SPEECHES AND ARTICLES BY OSCAR ARIAS | 1998-1999 ||
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The New York Times, Arias Foundation for Peace and Human Progress
Stopping America's Most Lethal Export
An Op-Ed for The New York Times
by Oscar Arias
Published on June 23, 1999
SAN JOSE, Costa Rica Recently, Americans have shown great concern about the reported loss of classified nuclear secrets to the Chinese. But they should be just as outraged that their country gives away many other military secrets voluntarily, in the form of high-tech arms exports. By selling advanced weaponry throughout the world,wealthy military contractors not only weaken national security and squeeze taxpayers at home but also strengthen dictators and worsen human misery abroad.
After the cold war, arms manufacturers realized that their business would be threatened by falling demand. To protect their profits, they have lobbied to maintain high levels of spending in the United States while also promoting unprecedented levels of military exports.
This two-pronged approach serves the manufacturers well: by shipping top-of-the-line arms overseas, they create greater dangers to surmount.They can then argue that continued American supremacy requires the development of even more sophisticated weapons systems -- weapons that translate into lucrative defense contracts.
For example, in the early 1990's the Lockheed Corporation advocated the development of "next generation" F-22 fighters with the argument that, as a company brochure put it, "sophisticated fighter airplanes and air defense systems are being sold around the world," weakening American air superiority. But even before a prototype of this advanced aircraft came off the assembly line, company lobbyists were pressuring Federal officials to approve its export.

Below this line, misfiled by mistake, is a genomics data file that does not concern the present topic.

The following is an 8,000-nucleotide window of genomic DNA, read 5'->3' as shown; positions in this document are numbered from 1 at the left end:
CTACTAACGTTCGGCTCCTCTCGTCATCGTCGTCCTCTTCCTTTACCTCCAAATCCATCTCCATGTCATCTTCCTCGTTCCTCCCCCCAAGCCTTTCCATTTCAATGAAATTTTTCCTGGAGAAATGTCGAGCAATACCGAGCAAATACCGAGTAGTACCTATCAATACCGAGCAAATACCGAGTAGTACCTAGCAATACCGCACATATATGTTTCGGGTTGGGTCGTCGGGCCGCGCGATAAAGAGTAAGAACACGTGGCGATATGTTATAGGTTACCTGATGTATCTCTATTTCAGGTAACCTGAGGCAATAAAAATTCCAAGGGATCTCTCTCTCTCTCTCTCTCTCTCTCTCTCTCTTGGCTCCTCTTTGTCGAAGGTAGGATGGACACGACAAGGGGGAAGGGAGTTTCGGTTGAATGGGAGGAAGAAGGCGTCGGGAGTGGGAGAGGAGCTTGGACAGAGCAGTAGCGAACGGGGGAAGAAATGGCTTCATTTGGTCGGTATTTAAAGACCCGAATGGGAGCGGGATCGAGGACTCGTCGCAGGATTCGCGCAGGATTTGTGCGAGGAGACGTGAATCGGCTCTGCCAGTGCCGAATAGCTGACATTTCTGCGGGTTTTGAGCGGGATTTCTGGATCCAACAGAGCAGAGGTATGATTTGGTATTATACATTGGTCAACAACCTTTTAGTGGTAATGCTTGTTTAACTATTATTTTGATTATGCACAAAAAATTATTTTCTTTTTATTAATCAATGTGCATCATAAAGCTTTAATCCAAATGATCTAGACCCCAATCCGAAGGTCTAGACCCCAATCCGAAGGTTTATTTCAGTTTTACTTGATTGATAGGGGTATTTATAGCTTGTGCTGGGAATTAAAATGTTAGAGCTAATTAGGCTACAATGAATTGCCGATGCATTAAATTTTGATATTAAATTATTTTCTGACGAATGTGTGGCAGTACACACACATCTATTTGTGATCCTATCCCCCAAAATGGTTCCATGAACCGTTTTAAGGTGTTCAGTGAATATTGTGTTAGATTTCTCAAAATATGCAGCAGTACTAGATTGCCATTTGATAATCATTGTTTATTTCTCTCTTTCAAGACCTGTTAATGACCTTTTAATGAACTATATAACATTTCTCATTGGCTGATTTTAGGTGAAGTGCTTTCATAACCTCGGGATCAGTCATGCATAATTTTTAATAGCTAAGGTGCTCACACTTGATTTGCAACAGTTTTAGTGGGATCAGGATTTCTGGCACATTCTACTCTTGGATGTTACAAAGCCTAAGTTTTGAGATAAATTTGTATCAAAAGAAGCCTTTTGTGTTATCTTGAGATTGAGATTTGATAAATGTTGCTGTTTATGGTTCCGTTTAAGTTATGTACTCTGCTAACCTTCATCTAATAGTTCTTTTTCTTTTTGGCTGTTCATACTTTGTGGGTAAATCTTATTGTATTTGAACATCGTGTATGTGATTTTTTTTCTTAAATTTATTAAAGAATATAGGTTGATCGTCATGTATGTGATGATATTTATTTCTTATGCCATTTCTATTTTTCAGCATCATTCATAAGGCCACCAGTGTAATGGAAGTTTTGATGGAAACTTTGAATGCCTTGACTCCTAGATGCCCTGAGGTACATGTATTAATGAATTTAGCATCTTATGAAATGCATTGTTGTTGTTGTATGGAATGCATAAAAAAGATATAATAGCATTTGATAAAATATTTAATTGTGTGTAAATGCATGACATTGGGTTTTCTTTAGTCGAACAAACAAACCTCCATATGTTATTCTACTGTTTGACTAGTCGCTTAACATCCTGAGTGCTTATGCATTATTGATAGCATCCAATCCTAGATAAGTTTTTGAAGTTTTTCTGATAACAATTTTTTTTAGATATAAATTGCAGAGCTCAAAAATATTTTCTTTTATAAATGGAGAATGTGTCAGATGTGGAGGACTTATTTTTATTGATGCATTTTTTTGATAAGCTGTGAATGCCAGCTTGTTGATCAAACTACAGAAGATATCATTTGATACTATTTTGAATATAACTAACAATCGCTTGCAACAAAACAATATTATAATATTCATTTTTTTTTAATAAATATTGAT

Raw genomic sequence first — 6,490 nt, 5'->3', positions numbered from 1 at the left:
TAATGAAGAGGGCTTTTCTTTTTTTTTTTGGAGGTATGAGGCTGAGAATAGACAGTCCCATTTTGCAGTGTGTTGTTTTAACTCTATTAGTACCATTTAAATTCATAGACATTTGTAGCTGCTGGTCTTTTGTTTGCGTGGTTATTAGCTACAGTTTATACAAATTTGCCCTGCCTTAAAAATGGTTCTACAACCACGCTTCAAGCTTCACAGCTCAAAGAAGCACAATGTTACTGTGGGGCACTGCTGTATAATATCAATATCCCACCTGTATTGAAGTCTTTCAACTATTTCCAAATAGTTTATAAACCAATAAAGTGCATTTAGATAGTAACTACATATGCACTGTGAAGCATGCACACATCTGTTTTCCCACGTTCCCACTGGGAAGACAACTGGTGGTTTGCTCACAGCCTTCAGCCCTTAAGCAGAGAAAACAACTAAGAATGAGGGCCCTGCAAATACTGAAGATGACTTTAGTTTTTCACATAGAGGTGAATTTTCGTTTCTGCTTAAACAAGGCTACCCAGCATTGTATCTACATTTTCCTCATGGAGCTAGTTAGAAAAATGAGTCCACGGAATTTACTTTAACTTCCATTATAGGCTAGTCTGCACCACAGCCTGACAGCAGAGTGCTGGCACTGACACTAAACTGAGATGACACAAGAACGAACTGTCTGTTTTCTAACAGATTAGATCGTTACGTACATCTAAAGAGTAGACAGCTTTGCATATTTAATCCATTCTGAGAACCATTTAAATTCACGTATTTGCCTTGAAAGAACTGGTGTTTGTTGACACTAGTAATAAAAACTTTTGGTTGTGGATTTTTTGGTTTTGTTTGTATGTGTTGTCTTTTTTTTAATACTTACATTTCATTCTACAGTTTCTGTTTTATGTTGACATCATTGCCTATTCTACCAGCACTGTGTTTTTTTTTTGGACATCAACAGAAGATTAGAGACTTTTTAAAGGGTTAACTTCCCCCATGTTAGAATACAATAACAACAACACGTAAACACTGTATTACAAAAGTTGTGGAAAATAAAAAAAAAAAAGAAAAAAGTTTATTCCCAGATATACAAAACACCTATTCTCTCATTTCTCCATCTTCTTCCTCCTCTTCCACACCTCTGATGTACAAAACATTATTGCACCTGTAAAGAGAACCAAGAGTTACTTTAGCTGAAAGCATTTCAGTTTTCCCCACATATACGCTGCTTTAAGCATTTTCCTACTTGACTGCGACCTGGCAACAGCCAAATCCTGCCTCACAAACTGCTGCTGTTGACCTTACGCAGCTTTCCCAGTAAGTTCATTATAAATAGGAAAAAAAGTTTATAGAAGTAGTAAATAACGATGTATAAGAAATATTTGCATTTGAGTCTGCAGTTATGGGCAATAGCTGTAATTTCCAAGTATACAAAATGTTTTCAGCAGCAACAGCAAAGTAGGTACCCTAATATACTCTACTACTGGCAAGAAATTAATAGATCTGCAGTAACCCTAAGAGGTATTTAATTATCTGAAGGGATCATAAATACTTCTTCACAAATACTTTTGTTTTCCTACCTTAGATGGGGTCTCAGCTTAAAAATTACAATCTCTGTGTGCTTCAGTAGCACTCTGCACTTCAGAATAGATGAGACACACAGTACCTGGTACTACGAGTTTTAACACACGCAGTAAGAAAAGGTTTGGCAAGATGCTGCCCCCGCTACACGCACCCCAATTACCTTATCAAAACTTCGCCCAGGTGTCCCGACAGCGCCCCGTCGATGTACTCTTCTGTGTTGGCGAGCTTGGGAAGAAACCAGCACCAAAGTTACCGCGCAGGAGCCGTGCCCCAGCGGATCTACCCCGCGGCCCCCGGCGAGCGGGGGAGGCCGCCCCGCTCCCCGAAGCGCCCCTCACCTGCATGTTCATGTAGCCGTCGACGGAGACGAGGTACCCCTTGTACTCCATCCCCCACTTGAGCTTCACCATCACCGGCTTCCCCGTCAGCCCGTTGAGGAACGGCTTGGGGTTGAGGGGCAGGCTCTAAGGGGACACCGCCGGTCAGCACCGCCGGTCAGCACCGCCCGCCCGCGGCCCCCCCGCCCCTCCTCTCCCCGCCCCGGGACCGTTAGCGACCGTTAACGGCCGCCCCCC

While the arms industry profits, people throughout the world suffer. Americans are hurt when the defense budget squanders money that could be used to repair schools or to guarantee universal health care. Overseas, American-made arms are often turned against civilians or used to strengthen dictators. Indeed, the true weapons of mass destruction are the jet fighters, tanks, machine guns and other military exports that the United States ships to nondemocratic countries a record $8.3 billion worth in the 1997 fiscal year, the last year for which figures are available.
I also deplored President Clinton's decision in the summer of 1997 to lift a long-standing ban on the sale of expensive, high-tech weapons to my region, Latin America. This move will certainly impede our efforts to break the vicious cycle of poverty and militarism.
A huge amount of American taxpayer money goes to support this immoral weapons trade. In 1995, the arms industry received $7.6 billion in Federal subsidies. After agricultural price supports, this represents the largest subsidy program for business in the Federal budget.
A first step toward insuring real national security would be to end this corporate welfare. Another would be to set more realistic defense budgets, including allocations for arms acquisitions. The Clinton Administration is now calling for a 50 percent increase in weapons procurement in the next five years, and Congress is demanding ever higher military spending and is loading budgets with pork.
The United States should strongly support an international code of conduct on arms transfers. This initiative, which is being promoted by a commission of 17 Nobel Peace laureates, would insure that weapons are not sold to countries that violate human rights or suppress democracy.
In an attempt to protect American security, members of Congress will soon determine a response to the leaks of nuclear secrets. But they can do more. By adopting tough controls on arms exports, they can advance peace and democracy worldwide.
Oscar Arias, the former President of Costa Rica, won the Nobel Peace Prize in 1987.
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